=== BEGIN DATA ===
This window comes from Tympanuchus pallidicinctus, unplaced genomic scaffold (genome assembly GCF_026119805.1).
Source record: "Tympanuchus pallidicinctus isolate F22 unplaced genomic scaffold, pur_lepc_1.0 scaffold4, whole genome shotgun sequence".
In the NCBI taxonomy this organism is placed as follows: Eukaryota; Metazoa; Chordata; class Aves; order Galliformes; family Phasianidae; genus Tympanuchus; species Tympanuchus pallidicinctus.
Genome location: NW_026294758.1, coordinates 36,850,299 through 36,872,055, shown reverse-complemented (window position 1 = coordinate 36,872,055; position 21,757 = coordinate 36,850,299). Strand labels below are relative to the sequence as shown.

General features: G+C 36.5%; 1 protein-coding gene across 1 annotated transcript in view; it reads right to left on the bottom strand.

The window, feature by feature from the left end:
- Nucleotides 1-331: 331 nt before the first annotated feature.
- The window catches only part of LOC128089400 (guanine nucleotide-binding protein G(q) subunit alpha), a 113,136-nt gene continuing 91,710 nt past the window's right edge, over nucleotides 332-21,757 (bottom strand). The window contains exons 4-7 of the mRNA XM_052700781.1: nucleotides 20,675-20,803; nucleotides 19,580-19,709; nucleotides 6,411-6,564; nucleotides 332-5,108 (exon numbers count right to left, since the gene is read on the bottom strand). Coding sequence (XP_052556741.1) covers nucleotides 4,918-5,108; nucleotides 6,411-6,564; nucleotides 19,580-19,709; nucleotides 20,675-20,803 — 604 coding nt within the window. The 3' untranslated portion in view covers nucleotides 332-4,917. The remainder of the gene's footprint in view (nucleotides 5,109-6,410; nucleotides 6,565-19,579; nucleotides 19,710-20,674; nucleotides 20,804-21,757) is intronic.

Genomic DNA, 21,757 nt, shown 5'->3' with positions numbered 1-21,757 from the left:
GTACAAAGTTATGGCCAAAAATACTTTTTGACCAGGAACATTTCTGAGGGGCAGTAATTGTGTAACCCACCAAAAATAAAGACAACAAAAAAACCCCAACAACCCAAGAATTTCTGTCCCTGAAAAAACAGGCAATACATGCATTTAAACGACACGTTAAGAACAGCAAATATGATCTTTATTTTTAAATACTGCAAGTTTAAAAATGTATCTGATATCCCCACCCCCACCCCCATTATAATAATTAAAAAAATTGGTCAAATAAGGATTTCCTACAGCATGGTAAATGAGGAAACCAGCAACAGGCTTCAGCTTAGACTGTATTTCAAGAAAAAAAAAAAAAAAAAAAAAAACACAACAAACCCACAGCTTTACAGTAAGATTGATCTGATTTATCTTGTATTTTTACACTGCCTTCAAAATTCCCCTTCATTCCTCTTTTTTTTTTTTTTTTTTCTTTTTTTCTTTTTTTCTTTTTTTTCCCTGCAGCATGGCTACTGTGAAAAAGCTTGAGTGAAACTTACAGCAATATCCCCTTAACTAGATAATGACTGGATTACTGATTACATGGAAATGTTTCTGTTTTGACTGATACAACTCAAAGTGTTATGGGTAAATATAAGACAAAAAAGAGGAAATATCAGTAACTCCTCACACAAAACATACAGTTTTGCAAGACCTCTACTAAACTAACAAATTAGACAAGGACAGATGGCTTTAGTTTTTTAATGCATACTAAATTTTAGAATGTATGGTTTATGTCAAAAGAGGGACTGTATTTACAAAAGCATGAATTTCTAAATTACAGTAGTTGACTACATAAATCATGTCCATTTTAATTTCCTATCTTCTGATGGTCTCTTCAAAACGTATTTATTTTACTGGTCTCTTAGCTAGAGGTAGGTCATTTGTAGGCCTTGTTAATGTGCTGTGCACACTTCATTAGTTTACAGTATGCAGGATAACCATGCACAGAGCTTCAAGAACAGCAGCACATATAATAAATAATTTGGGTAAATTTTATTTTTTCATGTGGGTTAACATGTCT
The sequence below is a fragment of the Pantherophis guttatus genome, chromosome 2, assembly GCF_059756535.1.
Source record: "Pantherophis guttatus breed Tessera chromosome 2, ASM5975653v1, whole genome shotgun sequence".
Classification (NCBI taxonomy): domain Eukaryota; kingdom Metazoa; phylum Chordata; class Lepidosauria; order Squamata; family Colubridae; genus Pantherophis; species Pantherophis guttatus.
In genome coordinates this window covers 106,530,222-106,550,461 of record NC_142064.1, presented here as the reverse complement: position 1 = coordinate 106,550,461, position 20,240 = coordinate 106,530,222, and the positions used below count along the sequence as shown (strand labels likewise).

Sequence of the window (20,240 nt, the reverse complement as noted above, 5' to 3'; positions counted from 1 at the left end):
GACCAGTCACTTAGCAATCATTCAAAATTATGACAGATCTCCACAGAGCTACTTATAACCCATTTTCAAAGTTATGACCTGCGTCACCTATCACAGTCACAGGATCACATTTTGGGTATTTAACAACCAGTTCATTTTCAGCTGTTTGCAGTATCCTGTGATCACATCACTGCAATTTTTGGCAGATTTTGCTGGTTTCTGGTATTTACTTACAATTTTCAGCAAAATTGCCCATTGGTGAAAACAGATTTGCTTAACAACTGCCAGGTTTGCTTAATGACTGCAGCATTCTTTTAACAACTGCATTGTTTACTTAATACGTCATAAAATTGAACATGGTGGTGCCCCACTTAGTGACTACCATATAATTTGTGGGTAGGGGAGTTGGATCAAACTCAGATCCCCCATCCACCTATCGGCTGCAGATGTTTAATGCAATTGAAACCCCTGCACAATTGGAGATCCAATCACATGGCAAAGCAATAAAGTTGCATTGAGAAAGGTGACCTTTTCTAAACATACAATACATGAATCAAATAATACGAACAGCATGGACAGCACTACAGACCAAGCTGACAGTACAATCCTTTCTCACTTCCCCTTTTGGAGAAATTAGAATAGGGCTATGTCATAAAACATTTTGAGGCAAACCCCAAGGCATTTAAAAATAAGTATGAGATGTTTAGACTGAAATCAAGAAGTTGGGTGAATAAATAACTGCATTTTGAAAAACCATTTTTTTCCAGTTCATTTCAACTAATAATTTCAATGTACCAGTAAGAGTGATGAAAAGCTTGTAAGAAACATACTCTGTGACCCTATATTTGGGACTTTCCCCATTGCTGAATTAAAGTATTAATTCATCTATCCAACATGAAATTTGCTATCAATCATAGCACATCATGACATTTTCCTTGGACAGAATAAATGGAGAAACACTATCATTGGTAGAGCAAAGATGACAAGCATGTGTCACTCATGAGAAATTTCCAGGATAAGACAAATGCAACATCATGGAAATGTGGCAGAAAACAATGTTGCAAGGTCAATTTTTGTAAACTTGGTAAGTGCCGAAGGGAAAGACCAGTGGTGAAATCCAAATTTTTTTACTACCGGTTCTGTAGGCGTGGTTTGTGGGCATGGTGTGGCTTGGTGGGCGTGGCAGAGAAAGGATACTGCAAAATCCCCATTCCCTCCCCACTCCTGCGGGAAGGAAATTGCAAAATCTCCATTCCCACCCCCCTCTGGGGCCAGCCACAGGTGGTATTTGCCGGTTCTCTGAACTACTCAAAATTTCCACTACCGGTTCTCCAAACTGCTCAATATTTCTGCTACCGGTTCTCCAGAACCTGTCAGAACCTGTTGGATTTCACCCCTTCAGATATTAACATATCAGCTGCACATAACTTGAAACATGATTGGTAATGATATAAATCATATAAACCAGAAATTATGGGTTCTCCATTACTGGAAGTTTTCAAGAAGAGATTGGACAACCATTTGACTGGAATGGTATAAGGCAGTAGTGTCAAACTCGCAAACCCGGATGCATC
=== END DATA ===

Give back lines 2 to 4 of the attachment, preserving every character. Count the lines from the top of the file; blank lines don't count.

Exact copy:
Source record: "Tympanuchus pallidicinctus isolate F22 unplaced genomic scaffold, pur_lepc_1.0 scaffold4, whole genome shotgun sequence".
In the NCBI taxonomy this organism is placed as follows: Eukaryota; Metazoa; Chordata; class Aves; order Galliformes; family Phasianidae; genus Tympanuchus; species Tympanuchus pallidicinctus.
Genome location: NW_026294758.1, coordinates 36,850,299 through 36,872,055, shown reverse-complemented (window position 1 = coordinate 36,872,055; position 21,757 = coordinate 36,850,299). Strand labels below are relative to the sequence as shown.